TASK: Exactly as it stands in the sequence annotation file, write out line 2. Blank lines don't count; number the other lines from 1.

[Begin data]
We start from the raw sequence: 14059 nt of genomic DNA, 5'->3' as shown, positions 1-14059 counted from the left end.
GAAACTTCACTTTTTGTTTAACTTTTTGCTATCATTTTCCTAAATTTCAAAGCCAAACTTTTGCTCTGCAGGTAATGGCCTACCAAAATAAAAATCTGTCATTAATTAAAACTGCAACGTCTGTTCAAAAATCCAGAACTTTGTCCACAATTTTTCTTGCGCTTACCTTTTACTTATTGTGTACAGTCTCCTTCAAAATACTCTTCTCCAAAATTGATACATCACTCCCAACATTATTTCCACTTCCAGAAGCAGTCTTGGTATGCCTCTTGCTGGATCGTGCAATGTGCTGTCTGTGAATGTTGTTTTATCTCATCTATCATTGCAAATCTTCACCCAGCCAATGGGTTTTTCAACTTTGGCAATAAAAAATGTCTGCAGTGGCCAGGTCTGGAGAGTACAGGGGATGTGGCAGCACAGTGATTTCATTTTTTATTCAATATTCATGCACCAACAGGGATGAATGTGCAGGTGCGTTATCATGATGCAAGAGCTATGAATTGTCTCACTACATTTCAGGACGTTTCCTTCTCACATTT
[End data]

GAAACTTCACTTTTTGTTTAACTTTTTGCTATCATTTTCCTAAATTTCAAAGCCAAACTTTTGCTCTGCAGGTAATGGCCTACCAAAATAAAAATCTGTCATTAATTAAAACTGCAACGTCTGTTCAAAAATCCAGAACTTTGTCCACAATTTTTCTTGCGCTTACCTTTTACTTATTGTGTACAGTCTCCTTCAAAATACTCTTCTCCAAAATTGATACATCACTCCCAACATTATTTCCACTTCCAGAAGCAGTCTTGGTATGCCTCTTGCTGGATCGTGCAATGTGCTGTCTGTGAATGTTGTTTTATCTCATCTATCATTGCAAATCTTCACCCAGCCAATGGGTTTTTCAACTTTGGCAATAAAAAATGTCTGCAGTGGCCAGGTCTGGAGAGTACAGGGGATGTGGCAGCACAGTGATTTCATTTTTTATTCAATATTCATGCACCAACAGGGATGAATGTGCAGGTGCGTTATCATGATGCAAGAGCTATGAATTGTCTCACTACATTTCAGGACGTTTCCTTCTCACATTT